As for the editorial’s claim about the “loss of all the senior officials who have resigned” from my ministry in “the last few weeks”, I refer you to a previous misguided article in which the reporter failed to seek clarity from my Ministry before publishing. In our subsequent response, we noted that “The policy of the Ministry under the stewardship of Hon. Winston Jordan is that employees who reach the age of retirement are not kept on unless they bring some special skill that is critical to the work of the Ministry, or, where suitable replacements cannot be found within the Ministry. We see this as part of giving younger civil servants the opportunities to build careers with us.” I would add that I remain extremely proud of the dedicated and highly competent team working at the Ministry of Finance. Under my leadership, this team has been able to produce, among others: two national budgets before the start of the financial year; Mid-year reports before Parliament goes into recess; two Public Debt Reports (not a requirement under any law); Public Private Partnership Framework; and more recently, a Green Paper on the Sovereign Wealth Fund. I have taken to Parliament, and had passed, more pieces of legislation than any other Minister of Finance did in their first three years.

Of course, Stabroek News itself is not immune to an exodus of skills, including competent editors and senior reporters, which is sadly apparent in the decline of its journalism over the past decade.

Rest assured that I will continue my single-minded dedication to the task at hand.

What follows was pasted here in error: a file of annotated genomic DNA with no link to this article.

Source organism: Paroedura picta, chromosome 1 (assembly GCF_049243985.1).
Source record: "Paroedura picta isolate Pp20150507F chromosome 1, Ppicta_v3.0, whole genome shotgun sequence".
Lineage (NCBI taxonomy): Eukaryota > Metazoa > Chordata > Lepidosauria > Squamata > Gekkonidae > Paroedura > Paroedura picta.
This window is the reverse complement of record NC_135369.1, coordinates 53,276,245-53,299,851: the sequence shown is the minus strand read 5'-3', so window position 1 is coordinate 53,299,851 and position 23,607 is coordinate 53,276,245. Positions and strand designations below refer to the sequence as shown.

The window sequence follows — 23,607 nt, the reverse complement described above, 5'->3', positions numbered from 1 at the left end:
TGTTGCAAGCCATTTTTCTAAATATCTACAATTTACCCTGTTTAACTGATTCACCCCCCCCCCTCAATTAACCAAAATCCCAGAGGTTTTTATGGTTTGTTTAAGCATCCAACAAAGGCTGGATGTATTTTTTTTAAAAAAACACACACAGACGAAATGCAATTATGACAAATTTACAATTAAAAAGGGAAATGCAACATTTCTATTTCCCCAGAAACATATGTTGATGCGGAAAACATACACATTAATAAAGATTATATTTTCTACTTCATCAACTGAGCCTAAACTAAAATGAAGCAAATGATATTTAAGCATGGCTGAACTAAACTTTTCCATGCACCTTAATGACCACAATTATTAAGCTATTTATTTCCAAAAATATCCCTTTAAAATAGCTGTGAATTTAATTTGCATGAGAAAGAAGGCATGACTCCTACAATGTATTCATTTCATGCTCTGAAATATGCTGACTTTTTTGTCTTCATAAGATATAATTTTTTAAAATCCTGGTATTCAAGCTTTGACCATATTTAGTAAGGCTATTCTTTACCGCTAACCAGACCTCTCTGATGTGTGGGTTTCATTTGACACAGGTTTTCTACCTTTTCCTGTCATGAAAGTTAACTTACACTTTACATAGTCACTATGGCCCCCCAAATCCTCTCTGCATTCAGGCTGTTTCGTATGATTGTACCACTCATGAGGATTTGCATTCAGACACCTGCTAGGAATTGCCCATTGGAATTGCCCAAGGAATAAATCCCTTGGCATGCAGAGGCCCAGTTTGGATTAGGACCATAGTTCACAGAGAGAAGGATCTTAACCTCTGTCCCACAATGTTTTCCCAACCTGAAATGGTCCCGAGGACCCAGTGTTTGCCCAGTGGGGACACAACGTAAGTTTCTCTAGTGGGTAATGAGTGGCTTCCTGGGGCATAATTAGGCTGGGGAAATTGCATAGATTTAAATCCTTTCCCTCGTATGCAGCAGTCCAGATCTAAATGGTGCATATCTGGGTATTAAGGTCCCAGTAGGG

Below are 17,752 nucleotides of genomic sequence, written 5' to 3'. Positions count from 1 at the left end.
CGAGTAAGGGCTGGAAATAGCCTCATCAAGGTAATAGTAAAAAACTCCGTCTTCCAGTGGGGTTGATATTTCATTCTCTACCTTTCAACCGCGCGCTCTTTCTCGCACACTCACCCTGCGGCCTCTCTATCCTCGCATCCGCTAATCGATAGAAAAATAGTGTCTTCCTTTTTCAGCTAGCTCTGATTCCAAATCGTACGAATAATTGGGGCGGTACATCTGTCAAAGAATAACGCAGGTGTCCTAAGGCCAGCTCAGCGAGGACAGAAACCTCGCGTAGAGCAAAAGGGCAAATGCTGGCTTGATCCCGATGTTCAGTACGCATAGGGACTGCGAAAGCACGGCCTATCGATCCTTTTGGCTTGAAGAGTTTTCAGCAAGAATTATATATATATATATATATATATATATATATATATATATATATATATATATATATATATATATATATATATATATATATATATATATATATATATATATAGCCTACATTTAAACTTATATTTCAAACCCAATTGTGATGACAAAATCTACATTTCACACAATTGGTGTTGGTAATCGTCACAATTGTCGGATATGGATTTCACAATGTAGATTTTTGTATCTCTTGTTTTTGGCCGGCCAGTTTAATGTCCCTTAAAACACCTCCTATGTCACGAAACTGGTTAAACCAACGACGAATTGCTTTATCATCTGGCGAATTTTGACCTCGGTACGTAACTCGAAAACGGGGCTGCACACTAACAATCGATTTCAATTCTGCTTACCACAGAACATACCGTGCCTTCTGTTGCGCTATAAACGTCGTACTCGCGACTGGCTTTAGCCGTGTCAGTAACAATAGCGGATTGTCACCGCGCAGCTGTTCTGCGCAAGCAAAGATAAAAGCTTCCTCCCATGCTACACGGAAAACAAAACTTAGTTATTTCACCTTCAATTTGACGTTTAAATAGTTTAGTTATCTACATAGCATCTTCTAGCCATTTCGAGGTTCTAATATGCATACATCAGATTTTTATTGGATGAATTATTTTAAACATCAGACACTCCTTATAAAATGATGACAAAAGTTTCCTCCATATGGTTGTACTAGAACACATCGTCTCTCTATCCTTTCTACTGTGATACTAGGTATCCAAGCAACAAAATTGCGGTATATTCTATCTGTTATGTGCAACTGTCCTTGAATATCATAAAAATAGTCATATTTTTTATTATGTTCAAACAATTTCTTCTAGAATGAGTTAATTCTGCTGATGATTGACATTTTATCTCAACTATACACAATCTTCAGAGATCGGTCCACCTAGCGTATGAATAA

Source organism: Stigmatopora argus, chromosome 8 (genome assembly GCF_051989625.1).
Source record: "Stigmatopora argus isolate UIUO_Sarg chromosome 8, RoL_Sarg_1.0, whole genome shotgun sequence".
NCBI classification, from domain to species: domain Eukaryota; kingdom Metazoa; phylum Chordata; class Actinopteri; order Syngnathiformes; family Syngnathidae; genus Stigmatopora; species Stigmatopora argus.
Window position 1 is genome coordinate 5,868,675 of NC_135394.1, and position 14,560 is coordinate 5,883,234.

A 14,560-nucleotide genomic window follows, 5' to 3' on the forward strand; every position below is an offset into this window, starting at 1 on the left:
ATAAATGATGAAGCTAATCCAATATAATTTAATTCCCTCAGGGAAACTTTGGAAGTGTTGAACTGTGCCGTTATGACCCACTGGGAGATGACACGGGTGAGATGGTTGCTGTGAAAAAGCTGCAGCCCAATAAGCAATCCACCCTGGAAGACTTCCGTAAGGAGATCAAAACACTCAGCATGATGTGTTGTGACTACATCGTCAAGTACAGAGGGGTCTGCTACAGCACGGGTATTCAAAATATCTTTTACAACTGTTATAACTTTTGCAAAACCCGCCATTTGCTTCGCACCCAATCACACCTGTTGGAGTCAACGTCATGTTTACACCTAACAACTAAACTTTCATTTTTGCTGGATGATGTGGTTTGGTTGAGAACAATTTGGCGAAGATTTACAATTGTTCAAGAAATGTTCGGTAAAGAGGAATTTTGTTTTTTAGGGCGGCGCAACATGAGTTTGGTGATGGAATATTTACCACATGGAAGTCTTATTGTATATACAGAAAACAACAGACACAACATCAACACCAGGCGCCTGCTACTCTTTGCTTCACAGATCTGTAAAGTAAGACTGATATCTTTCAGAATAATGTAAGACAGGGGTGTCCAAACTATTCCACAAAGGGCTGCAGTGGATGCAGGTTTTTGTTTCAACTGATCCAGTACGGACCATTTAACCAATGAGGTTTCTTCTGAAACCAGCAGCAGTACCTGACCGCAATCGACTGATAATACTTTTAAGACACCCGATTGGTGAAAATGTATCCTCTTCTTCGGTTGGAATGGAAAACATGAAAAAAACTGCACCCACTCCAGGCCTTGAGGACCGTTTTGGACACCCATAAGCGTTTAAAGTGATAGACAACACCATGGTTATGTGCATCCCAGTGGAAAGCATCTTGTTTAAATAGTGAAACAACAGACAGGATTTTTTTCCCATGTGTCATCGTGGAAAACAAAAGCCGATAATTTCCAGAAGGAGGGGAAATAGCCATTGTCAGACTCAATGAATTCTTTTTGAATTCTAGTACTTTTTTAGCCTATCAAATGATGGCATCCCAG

Yours sincerely,
Winston Jordan, MP
Minister of Finance

Read More
06 Oct
By: Tanika Jones 0

Joint World Bank Mission visits Ministry of Finance

The Ministry of Finance is hosting a Joint World Bank Mission comprising the International Bank for Reconstruction and Development (IBRD), the International Development Association (IDA) and the International Financial Corporation (IFC) – the private sector arm of the Bank from October 1st to 9th, 2018.

The visit signals the Bank’s continued confidence in the macroeconomic stability of the economy and growing interest in Guyana’s Development Agenda, and the inclusion of the IFC underscores the importance government has placed on ensuring that the new World Bank partnership framework incorporates policies and measures to support the development of a vibrant private sector that is geared to benefit from, and to complement the emerging oil and gas sector.

During its engagement with Minister of Finance, Winston Jordan and his technical team, the Bank commended the Ministry for the high standard of Guyana’s Green Paper on the Sovereign Wealth Fund (SWF) and committed to providing more technical guidance and support as Guyana moves towards the completion of the draft SWF Legislation. In this regard, the draft SWF Act was shared with the Bank to solicit its technical review and advice given its vast experience with this type of legislation in oil producing nations.

This Mission will initiate discussions on the second tranche of the Programmatic Fiscal and Financial Stability Development Credit (DPC) and continue engagements with Government Officials and the wider stakeholder community on the preparation of a Systematic Country Diagnostic assessment for Guyana.

The first tranche was successfully negotiated earlier this year and disbursed to Guyana, the Second DPC will be negotiated and disbursed in 2019.

The Systematic Country Diagnostic Assessment is a precursor to developing a full Country Engagement Strategy that will inform the Bank’s future programming for Guyana within the next investment cycle of the Bank (IDA 19).

The Mission is led by Ms. Galina Sotirova, Country Manager for Guyana with responsibilities for the Caribbean Country Management Unit and includes Ms. Judith Green, Principal Investment Officer of the IFC and eight other senior technical experts including experts in the area of Oil and Gas.

As part of its wider mandate the Bank mission consulted widely with the Private Sector, Civil Society, several Commercial Banks and the University of Guyana among other stakeholders.

Read More
02 Oct